Generally, patients spend only a few hours a year with a health care professional. The decisions they make at other times—such as what to eat or drink, whether to exercise, or when to take medication—may have a larger effect on their overall health. A growing body of evidence suggests that patients who stay in touch with their providers between visits may have better health care outcomes.
New technology is expanding options for doctor-patient communication between visits. More than 40% of physician practices in the United States report using an online portal for secure messaging with patients, and a host of mobile applications, wearable devices, and other tools allow patients to easily collect data on long-term conditions or health behaviors to share with their providers.
Consider the following tips to get the most from these new capabilities and help maximize the potential benefits of between-visit communications.
Start With a Good Clinical Encounter
Establishing good rapport and communication during an office visit sets the stage for effective between-visit engagement. Patients report that they are more likely to follow their treatment plan and stay in touch if they like their provider and feel they are receiving high-quality care.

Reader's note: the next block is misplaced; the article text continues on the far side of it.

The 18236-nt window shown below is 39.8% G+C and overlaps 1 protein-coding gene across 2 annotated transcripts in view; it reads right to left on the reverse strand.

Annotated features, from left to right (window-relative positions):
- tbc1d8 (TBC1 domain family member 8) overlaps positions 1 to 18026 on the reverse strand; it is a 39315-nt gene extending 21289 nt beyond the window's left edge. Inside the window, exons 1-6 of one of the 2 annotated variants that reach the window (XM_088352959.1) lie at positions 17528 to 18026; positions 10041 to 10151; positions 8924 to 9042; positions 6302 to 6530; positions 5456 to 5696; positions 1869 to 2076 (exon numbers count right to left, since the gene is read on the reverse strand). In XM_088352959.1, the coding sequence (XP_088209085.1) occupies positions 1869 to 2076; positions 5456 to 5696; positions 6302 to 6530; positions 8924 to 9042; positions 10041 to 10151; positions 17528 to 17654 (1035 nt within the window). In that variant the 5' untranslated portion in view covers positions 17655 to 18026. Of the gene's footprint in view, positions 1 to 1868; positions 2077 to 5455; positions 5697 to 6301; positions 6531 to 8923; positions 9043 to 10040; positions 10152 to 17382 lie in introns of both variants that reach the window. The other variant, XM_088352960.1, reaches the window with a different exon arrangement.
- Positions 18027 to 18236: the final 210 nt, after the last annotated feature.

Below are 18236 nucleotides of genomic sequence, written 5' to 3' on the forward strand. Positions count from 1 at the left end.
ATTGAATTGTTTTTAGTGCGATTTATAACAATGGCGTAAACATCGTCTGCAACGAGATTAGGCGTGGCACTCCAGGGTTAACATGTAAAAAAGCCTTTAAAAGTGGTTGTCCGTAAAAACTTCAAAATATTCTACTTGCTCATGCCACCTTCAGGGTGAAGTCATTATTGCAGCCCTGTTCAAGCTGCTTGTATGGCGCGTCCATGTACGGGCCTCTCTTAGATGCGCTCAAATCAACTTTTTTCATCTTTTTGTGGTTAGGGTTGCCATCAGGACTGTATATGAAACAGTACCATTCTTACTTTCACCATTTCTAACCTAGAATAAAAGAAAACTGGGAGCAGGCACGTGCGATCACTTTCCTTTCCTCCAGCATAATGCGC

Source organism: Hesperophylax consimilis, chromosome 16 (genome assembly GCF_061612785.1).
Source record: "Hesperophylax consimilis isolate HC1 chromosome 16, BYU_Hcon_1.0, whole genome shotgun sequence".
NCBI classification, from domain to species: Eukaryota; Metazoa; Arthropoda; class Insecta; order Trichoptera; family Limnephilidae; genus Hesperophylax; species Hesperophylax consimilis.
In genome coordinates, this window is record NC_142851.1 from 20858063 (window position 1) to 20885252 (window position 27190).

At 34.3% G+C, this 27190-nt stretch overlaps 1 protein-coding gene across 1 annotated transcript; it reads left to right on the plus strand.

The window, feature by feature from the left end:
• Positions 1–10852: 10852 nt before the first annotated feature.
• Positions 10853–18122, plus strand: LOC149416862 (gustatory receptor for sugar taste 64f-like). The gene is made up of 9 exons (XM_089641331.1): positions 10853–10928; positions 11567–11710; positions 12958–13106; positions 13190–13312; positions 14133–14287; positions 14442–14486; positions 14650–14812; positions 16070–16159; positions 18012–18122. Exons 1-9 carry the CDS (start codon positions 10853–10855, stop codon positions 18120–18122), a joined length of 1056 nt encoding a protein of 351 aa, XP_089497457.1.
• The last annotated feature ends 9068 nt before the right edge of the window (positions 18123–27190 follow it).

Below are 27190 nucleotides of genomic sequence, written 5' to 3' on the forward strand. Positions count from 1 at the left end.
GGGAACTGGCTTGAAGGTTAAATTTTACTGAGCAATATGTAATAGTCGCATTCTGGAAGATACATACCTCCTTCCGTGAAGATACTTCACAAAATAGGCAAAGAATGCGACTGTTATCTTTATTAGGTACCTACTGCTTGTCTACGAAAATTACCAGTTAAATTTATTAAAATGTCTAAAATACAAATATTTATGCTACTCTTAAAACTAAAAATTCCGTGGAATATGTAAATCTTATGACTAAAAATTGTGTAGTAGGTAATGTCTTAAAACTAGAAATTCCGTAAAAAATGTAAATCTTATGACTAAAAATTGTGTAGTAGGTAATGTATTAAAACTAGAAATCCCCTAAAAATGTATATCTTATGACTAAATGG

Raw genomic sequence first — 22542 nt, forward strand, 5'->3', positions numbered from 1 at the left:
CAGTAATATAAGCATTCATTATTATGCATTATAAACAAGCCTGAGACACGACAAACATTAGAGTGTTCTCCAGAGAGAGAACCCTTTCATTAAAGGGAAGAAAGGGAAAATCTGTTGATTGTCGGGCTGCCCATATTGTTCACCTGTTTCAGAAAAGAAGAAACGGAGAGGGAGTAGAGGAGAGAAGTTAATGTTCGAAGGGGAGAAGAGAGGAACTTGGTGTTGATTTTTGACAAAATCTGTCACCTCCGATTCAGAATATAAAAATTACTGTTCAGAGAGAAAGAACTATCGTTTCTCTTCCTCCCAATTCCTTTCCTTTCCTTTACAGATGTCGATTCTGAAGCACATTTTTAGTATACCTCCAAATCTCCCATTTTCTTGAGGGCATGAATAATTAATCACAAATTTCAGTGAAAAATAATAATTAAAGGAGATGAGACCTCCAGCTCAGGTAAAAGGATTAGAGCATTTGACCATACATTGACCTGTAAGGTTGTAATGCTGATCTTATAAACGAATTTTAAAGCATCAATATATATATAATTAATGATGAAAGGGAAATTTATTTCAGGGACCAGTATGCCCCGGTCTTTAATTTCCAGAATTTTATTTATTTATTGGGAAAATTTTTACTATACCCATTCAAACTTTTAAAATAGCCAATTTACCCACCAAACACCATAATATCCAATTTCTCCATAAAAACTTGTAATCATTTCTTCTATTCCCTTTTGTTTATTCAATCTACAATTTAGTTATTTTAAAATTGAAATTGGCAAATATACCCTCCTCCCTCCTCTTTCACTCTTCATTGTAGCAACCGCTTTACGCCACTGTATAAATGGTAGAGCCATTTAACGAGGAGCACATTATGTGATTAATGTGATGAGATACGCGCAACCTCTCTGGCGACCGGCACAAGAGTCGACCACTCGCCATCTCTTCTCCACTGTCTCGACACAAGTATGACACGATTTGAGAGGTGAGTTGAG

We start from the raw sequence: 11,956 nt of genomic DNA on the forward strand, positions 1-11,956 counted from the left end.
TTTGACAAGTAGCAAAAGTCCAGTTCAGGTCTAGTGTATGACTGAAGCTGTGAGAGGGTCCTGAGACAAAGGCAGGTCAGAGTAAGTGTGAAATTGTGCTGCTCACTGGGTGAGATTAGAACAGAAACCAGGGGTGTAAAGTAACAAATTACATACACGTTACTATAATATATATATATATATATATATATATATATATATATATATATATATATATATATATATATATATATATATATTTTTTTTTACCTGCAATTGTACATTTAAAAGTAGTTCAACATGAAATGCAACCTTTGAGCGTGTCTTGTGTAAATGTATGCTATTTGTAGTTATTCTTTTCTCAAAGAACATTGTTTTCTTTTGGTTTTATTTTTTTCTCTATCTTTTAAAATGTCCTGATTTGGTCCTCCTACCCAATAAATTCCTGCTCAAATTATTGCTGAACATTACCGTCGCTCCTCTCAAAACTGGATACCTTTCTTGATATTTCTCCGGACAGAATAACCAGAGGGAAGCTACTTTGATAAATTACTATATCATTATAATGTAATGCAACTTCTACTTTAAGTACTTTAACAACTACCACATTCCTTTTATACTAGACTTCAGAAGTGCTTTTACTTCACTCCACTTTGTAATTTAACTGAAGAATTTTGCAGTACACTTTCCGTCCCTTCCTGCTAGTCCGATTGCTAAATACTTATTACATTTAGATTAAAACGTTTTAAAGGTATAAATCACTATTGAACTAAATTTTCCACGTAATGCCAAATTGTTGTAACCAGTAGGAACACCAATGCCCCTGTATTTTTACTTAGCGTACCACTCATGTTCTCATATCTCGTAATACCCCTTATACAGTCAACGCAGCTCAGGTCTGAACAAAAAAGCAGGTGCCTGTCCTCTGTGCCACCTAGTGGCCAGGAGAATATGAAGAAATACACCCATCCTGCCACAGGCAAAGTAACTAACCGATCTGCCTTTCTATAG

Follow the Patient’s Lead
Ask patients how they’d like to stay in contact between visits. Most patients prefer secure messaging, whereas some prefer phone or voicemail. It’s best to ask and follow their lead.
Encourage Between-Visit Messaging
Respond swiftly to between-visit messages from patients because patients are more likely to contact their providers—and bring up more sensitive topics—through messaging than by phone or in person. This information may enable more comprehensive care.
Make sure the practice’s portal is secure, easy to use, and helpful. Test results and records should be easy to access and presented in a format that engages patients and keeps them coming back. If possible, have a staff member introduce patients to the portal as part of a patient visit. This step ensures that patients learn to use the system.
Determine how patient-generated information will be used before asking patients to track health information with a smartphone or wearable device. Patients may get discouraged if asked to track information that doesn’t get used. Note that the effect of wearables on health outcomes is still unclear.
Don’t Make Assumptions
It’s tempting to assume that electronic communication works best with educated, higher-income patients, but studies show that email and text-based communication may improve outcomes in lower-income patients as well.